Winter and Mori, two natural fiber art dolls ready to play.
Shhh. Be a little still…a little quiet. And listen to this story.
"It was a dark and stormy night…" started the woman to weave her story. Abruptly interrupted by two little voices complain about the same start as of late.
"Well, it was dark, and it WAS stormy! Do you want me to change it just because it suits you? Getting completely carried away by propriety are we?" replied the dollmaker, smiting the complaints with one blow.
"But, such rudeness at this hour!. If you are going to keep having fits every time we ask a question, perhaps prudence dictates I tell the story", interjected Little Mori with such self-assertion and satisfaction it was pure joy to witness.
Right then and there, the tiniest little voice cleared her throat. Once, twice, a couple times more. A big set of brown eyes looked at the quarrelling duo, and with flushy red cheeks pleaded for the story to continue, or at least commence.
With renewed friendly vigor, Mori proceeded to tell the story.
"Once upon a time, (yes, yes Winter, I know! You don't have to tell me this is how most stories begin. Be quiet and listen.) As I was saying, once upon a time there lived an old woman in a secluded part of the Black Woods. No man, and hardly any animal, would venture so deep. Darkness almost never left, with the canopy so thick and the floor at least a meter deep in fallen branches and moss. (What now, Winter? Yes. A meter is longer than a yard! But what a question! Don't you go to school or something? Now, be quiet so I can keep telling the story.)".
Such vane interruptions are a common thing for the storyteller. One is trying to pour magic into the spoken word, and heathens dare ask questions. But we continue.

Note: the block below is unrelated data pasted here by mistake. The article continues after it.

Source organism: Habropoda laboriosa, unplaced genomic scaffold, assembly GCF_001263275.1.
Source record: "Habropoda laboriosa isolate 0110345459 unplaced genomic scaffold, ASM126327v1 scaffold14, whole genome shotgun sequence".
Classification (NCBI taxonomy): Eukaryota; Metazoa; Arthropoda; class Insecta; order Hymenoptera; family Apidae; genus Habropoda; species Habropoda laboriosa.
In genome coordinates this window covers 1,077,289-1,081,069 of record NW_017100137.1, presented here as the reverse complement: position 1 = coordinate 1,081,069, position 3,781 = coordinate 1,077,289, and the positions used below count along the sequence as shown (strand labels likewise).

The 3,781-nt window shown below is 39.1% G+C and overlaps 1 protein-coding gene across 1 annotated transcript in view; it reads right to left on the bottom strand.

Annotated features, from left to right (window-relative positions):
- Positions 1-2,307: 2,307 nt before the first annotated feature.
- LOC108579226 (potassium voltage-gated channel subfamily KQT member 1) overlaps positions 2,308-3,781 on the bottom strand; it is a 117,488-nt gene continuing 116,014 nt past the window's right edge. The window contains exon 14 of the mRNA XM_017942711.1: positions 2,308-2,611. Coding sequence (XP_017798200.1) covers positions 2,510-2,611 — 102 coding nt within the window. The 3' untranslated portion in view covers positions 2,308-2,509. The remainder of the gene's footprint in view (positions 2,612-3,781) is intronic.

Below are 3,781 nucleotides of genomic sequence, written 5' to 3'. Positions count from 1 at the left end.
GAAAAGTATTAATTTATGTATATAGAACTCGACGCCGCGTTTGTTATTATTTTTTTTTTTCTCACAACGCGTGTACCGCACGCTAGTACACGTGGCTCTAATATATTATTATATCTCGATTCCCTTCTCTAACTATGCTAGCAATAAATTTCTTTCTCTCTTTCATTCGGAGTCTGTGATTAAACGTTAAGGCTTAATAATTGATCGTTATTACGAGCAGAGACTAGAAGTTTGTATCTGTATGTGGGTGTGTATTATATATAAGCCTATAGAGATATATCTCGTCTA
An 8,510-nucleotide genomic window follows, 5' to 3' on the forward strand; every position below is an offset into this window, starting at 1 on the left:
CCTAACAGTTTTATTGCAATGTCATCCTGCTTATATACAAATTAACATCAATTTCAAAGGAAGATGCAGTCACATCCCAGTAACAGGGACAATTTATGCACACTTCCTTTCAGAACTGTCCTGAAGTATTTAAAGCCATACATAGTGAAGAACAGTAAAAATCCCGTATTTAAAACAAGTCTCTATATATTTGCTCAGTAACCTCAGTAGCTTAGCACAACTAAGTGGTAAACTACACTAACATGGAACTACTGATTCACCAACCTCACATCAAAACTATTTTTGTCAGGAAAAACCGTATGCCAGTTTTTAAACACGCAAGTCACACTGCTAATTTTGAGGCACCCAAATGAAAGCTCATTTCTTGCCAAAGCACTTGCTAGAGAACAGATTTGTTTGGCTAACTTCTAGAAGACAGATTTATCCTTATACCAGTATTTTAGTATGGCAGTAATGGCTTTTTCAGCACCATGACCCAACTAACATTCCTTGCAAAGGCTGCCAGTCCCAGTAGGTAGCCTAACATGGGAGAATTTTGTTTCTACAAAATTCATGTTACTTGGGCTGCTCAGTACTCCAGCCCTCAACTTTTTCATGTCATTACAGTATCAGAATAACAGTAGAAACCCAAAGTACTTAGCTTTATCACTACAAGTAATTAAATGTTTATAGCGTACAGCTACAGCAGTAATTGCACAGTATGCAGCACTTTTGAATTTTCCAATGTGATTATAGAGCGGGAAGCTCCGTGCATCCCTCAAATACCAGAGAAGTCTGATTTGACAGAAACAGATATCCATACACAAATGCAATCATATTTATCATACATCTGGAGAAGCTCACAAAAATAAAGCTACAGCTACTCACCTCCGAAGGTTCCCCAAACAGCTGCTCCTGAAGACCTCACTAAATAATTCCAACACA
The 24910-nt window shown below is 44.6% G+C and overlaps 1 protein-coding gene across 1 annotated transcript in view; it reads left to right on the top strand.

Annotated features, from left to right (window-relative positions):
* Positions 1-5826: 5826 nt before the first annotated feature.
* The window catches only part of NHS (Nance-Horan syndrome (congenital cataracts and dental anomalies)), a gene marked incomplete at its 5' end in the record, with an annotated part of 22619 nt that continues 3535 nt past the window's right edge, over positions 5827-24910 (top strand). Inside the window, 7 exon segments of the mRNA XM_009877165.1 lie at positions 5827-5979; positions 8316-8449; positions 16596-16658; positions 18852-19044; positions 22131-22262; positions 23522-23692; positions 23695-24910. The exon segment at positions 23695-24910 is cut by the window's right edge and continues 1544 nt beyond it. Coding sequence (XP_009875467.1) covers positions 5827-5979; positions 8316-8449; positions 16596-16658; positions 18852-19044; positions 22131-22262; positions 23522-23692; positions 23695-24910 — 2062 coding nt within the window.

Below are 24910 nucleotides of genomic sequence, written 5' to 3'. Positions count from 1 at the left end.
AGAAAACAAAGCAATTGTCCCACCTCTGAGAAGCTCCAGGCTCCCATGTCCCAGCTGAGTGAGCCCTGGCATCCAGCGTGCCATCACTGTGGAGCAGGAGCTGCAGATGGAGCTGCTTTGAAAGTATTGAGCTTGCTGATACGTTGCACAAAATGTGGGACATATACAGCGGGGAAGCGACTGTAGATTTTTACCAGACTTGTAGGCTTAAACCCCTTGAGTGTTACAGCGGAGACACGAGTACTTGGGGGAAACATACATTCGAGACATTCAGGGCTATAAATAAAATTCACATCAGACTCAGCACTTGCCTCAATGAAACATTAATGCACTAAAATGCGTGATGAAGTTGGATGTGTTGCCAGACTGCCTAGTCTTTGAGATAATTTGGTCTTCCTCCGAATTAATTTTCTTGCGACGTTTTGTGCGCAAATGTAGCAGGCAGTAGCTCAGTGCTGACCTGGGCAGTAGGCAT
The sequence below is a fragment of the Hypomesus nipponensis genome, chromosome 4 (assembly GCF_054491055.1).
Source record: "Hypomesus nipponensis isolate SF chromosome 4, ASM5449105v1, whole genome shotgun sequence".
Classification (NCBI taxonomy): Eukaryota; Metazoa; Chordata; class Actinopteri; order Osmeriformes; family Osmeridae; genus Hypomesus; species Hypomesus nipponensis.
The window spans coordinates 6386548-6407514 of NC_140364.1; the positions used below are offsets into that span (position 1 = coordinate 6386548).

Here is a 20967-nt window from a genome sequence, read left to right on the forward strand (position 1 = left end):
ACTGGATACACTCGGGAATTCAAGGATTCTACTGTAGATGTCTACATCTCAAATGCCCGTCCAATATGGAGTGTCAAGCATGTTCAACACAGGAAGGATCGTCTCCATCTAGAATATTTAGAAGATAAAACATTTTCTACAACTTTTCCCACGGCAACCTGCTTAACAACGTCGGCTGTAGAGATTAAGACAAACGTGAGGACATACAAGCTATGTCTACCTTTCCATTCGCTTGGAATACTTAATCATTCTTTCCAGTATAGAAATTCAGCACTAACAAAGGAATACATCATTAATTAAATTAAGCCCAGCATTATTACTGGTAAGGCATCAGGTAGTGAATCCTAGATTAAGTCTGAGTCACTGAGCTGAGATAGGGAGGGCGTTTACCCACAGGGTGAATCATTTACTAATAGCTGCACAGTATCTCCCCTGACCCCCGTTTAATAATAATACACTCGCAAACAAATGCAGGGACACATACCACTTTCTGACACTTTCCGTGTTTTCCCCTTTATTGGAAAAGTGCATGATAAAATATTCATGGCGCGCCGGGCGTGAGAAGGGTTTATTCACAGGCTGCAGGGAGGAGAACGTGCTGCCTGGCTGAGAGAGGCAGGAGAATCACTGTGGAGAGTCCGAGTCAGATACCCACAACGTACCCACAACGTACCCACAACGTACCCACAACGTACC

"The old woman loved living here, alone in the darkness. She felt neither lonely nor in any disadvantage whatsoever. She enjoyed the solitude and shortness of her daily walks, clearing bits of the woods around her small cabin. Truth be told, the place was a bit derelict but it was still in standing shape, cozy in the winter and cool in the summer."
(What now? Of course there were seasons in the deep part of the forest. Just because the canopy was thick doesn't mean it never snowed in there or there was no spring. The very idea!. Now be quiet so I can continue telling the story.)
"Nowadays all the hipsters talk about being self-sufficient, back-to-the-land, eating local, sustainability and what not. But the old woman never knew a different way of living. She ate what she grew or harvested from the willingness of the forest which provided with generosity: berries, roots and leaves, tubers and mushrooms, branches and lichens, moss and herbs, bark and even dirt. The old woman lived in perfect harmony with her environment and never needed a thing."
(What do you say? How she managed to make clothes and pots and pans? Well, I dont really know about that! Perhaps she arrived in a caravan long time ago, supplied with bolts of Latvian linen, and skeins of wool. Yes, perhaps she even had a loom and a spindle, knitting needles and whatever else. How about a local blacksmith? But Winter! I told you she lived alone, far away from humanity. No blacksmith to come and knock on the door for tea time. Now be quiet so I can keep telling you the story!).